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Thursday, September 10, 2009

GREAT BRITISH CIRCUS DEFENDS ANIMALS

Great British Circus defends use of animals
Published Tuesday 25 August 2009 at 15:35 by Chloe Thomas

Officials from the circus industry have moved to defend the use of animals in live performance, following the release of footage by an animal welfare group showing the mistreatment of an elephant at the Great British Circus
Earlier this month, Animal Defenders International unveiled a video which was filmed in May and appeared to show the animals being chained up and beaten in the face by their keeper. The group has called for the government to ban the use of all wild animals in travelling circuses.
However, Chris Barltrop, chairman of Equity’s Variety Advisory Committee and a spokesperson for the Great British Circus, said that the incident was a one-off and the organisation had already - prior to the release of the video - dismissed the man who had been guilty of the abuse.
He told The Stage: “The circus is a culturally valuable institution and we would welcome increased surveillance of our members of staff to prove to the British public that we are working to high standards. The Great British Circus is conducting a thorough investigation of this matter and will take all necessary measures to address any concerns. The circus has also initiated a review of elephant handling by all remaining personal to ensure that our normal high standards are always met”.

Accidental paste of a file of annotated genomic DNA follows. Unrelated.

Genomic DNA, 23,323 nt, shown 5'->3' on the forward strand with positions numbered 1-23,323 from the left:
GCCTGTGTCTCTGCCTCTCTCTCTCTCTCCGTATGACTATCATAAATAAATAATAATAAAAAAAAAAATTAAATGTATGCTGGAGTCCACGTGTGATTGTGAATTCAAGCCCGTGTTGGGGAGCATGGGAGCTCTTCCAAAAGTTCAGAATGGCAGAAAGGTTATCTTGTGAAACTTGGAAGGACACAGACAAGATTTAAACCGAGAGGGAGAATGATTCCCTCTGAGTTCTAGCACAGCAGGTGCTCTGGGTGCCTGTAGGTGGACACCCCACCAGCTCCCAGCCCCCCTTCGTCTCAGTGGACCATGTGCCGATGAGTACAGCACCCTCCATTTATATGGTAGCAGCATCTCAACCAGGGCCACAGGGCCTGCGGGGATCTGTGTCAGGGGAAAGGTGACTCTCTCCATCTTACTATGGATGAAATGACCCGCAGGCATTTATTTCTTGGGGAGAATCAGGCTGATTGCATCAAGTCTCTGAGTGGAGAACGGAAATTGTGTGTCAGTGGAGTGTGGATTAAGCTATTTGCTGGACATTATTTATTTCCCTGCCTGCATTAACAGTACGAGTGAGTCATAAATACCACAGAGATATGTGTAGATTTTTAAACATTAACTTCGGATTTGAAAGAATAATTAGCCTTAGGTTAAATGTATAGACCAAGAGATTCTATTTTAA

An independent paper prepared for the Department for Environment, Food and Rural Affairs in November 2007, which examined the use of animals in the circus, found that there was no evidence to suggest that animals used by circuses were any worse off than animals kept in other captive environments like zoos.
However, ADI claims that the new evidence means the government should reconsider its stance.
Chief executive Jan Creamer said: “Making a token gesture to sack a temporary worker is not going to keep these elephants from harm. The circus breeds a culture of violence and confinement. In the name of entertainment, these vulnerable animals are beaten, poked with metal hooks and shackled for hours on end each day. We urge DEFRA to act quickly to take these animals away from this torment and the government must confirm their commitment to animal welfare by banning the use of wild animals in travelling circuses once and for all.”

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